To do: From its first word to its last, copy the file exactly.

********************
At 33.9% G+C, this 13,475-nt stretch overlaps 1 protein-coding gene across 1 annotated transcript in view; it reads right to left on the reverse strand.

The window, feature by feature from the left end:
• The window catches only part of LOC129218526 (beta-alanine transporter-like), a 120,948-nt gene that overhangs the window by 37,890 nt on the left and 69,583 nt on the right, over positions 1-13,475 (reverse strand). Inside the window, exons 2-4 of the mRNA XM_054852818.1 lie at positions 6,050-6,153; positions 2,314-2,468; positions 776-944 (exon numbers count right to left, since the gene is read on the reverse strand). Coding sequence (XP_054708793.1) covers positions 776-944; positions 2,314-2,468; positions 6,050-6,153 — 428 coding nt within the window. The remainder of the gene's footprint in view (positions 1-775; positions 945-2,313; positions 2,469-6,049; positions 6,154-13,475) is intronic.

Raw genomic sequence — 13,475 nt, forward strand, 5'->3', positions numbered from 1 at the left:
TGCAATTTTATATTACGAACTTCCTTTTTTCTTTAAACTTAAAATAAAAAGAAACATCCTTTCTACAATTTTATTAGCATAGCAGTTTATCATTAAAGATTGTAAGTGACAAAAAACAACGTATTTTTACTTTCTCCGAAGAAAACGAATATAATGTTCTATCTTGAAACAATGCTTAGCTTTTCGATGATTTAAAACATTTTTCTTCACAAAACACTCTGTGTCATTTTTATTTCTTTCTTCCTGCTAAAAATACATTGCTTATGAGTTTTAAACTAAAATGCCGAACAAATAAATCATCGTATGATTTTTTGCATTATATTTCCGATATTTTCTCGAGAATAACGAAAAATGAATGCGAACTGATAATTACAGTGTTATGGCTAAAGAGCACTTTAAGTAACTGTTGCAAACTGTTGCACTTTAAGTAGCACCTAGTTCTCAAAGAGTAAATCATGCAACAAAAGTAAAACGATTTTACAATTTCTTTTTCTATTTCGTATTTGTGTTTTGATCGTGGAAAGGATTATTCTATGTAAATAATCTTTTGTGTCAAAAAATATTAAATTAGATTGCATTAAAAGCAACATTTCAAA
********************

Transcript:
At 33.9% G+C, this 13,475-nt stretch overlaps 1 protein-coding gene across 1 annotated transcript in view; it reads right to left on the reverse strand.

The window, feature by feature from the left end:
• The window catches only part of LOC129218526 (beta-alanine transporter-like), a 120,948-nt gene that overhangs the window by 37,890 nt on the left and 69,583 nt on the right, over positions 1-13,475 (reverse strand). Inside the window, exons 2-4 of the mRNA XM_054852818.1 lie at positions 6,050-6,153; positions 2,314-2,468; positions 776-944 (exon numbers count right to left, since the gene is read on the reverse strand). Coding sequence (XP_054708793.1) covers positions 776-944; positions 2,314-2,468; positions 6,050-6,153 — 428 coding nt within the window. The remainder of the gene's footprint in view (positions 1-775; positions 945-2,313; positions 2,469-6,049; positions 6,154-13,475) is intronic.

Raw genomic sequence — 13,475 nt, forward strand, 5'->3', positions numbered from 1 at the left:
TGCAATTTTATATTACGAACTTCCTTTTTTCTTTAAACTTAAAATAAAAAGAAACATCCTTTCTACAATTTTATTAGCATAGCAGTTTATCATTAAAGATTGTAAGTGACAAAAAACAACGTATTTTTACTTTCTCCGAAGAAAACGAATATAATGTTCTATCTTGAAACAATGCTTAGCTTTTCGATGATTTAAAACATTTTTCTTCACAAAACACTCTGTGTCATTTTTATTTCTTTCTTCCTGCTAAAAATACATTGCTTATGAGTTTTAAACTAAAATGCCGAACAAATAAATCATCGTATGATTTTTTGCATTATATTTCCGATATTTTCTCGAGAATAACGAAAAATGAATGCGAACTGATAATTACAGTGTTATGGCTAAAGAGCACTTTAAGTAACTGTTGCAAACTGTTGCACTTTAAGTAGCACCTAGTTCTCAAAGAGTAAATCATGCAACAAAAGTAAAACGATTTTACAATTTCTTTTTCTATTTCGTATTTGTGTTTTGATCGTGGAAAGGATTATTCTATGTAAATAATCTTTTGTGTCAAAAAATATTAAATTAGATTGCATTAAAAGCAACATTTCAAA